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    The peroxisome proliferator-activated receptor γ antagonist, GW9962, alters UVB-induced inflammatory responses, apoptosis, and delayed hyperproliferation
    (2009-01-16T17:25:58Z) Martel, Kellie Clay; Konger, Raymond L.; Travers, Jeffrey B.; Spandau, Dan F, 1957-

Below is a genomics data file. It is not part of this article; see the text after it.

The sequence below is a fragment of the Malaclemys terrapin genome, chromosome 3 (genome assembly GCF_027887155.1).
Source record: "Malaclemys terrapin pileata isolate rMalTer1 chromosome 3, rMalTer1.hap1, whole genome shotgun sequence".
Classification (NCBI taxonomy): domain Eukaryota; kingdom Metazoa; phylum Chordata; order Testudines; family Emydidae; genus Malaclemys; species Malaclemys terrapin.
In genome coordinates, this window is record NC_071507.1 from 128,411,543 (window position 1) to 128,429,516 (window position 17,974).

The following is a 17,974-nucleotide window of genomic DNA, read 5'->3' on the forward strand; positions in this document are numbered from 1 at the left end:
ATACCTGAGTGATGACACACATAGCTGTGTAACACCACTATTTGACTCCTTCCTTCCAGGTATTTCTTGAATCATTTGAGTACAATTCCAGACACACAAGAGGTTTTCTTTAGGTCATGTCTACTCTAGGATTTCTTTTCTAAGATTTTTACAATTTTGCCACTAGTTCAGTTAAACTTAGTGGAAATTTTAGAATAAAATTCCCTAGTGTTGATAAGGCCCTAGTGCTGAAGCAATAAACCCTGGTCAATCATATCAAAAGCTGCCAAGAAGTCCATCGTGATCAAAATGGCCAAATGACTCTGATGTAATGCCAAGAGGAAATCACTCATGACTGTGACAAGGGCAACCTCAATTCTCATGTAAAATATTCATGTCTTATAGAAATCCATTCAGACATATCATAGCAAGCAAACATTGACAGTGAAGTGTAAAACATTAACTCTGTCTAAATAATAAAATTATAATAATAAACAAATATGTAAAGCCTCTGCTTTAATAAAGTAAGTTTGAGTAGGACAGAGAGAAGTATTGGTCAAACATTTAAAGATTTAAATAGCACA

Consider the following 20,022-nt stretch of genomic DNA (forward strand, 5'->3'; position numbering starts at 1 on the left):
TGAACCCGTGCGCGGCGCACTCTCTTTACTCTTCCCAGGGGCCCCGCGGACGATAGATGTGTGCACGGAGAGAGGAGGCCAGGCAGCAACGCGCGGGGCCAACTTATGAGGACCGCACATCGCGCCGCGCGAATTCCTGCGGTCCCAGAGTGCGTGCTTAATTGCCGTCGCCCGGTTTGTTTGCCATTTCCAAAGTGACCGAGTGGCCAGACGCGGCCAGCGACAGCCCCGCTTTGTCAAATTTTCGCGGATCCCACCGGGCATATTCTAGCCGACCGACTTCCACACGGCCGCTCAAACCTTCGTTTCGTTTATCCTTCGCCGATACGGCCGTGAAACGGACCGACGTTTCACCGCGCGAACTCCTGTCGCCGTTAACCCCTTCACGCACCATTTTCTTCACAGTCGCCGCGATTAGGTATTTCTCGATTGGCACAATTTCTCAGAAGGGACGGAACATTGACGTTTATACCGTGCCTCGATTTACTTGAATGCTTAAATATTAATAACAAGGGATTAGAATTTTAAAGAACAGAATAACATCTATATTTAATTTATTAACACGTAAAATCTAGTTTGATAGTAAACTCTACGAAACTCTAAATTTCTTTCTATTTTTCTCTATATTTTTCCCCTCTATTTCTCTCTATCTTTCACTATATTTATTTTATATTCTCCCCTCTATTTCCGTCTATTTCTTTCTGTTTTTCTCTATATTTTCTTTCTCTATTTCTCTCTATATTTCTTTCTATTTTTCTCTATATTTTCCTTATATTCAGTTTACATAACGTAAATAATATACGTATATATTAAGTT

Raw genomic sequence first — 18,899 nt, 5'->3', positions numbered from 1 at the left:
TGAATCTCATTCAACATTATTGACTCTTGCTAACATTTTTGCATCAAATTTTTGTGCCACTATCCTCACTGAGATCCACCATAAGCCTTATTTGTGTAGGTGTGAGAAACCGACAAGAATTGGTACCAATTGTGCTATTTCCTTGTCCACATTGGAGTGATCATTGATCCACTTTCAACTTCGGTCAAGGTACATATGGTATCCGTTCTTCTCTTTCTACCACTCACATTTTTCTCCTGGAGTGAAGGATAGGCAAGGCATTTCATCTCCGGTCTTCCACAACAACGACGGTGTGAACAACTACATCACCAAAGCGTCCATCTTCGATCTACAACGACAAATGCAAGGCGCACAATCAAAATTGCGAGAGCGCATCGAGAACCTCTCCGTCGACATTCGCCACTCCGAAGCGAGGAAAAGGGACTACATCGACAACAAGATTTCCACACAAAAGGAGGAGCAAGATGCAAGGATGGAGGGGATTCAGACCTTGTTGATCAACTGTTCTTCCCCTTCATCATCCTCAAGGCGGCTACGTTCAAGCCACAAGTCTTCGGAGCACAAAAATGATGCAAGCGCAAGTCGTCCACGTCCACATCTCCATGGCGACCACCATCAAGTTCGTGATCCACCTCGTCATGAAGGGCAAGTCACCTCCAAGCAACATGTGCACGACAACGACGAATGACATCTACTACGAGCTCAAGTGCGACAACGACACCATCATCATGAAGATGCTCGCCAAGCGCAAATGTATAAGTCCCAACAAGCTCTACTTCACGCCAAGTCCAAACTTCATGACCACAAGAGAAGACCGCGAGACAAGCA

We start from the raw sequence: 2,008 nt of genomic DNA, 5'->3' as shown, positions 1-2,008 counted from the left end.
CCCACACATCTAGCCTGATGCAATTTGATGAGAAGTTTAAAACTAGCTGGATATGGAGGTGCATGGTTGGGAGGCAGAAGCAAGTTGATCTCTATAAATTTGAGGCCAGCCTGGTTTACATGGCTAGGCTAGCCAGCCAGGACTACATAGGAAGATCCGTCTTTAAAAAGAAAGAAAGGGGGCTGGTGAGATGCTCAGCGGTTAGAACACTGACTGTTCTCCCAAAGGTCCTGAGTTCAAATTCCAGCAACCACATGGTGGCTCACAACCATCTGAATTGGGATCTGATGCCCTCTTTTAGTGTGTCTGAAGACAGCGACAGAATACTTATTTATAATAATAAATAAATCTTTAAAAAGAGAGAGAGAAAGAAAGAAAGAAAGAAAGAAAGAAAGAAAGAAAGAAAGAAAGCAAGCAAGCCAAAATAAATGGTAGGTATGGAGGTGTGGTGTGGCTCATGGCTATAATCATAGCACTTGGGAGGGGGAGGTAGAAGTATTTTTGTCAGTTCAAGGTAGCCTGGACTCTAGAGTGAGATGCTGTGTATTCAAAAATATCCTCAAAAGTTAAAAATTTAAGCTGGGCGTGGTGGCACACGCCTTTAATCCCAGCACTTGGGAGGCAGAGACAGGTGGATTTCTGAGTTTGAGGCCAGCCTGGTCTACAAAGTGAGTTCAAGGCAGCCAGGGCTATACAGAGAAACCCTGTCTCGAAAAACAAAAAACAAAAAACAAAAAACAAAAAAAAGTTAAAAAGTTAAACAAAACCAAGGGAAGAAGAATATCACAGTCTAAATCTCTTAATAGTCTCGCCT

It has recently been shown that the gamma subtype of the peroxisome proliferator-activated receptor (PPARγ) is a target of ultraviolet B (290-320 nm; UVB) irradiation, and that PPARγ activation is necessary for full UVB-induced cyclooxygenase-2 (COX-2) induction. However, the biological significance of PPARγ activation in cutaneous photobiology is unknown. Acute UVB irradiation results in a characteristic series of events in the epidermis which includes: an initial edema response and subsequent inflammation, COX-2 induction, apoptosis, and a delayed hyperproliferative response. Therefore, the regulatory role of PPARγ activation was examined in this acute photoresponse using a topical application of the potent, irreversible PPARγ antagonist, GW9962. GW9662 was applied to the epidermis of SKH1 hairless albino mice at increasing doses (0.01-1.0mM) prior to UVB irradiation. The photobiological responses were examined through RT-PCR, skin thickness measurements, and immunohistochemistry, at 24 and 72 hours after UVB-irradiation. At the highest dose, GW9622 significantly inhibited UVB-induced inflammation, as measured by COX-2 induction at both 24 and 72 hrs. Inflammation assessed by skin thickness measurements indicated that lower doses mildly increased inflammation at 72 hrs, but suppressed inflammation at the highest dose. In contrast, GW9662 treatment dose dependently augmented UVB-induced apoptosis at 24 hours, while affecting the delayed hyperproliferative response at 72 hours in an inverse dose-response manner. The results from this study suggest that PPARγ is a key regulator of these photobiological responses. Because these responses are well known to be involved in tumor development and progression, this study also suggests a potential role for PPARγ in UVB-induced skin cancers.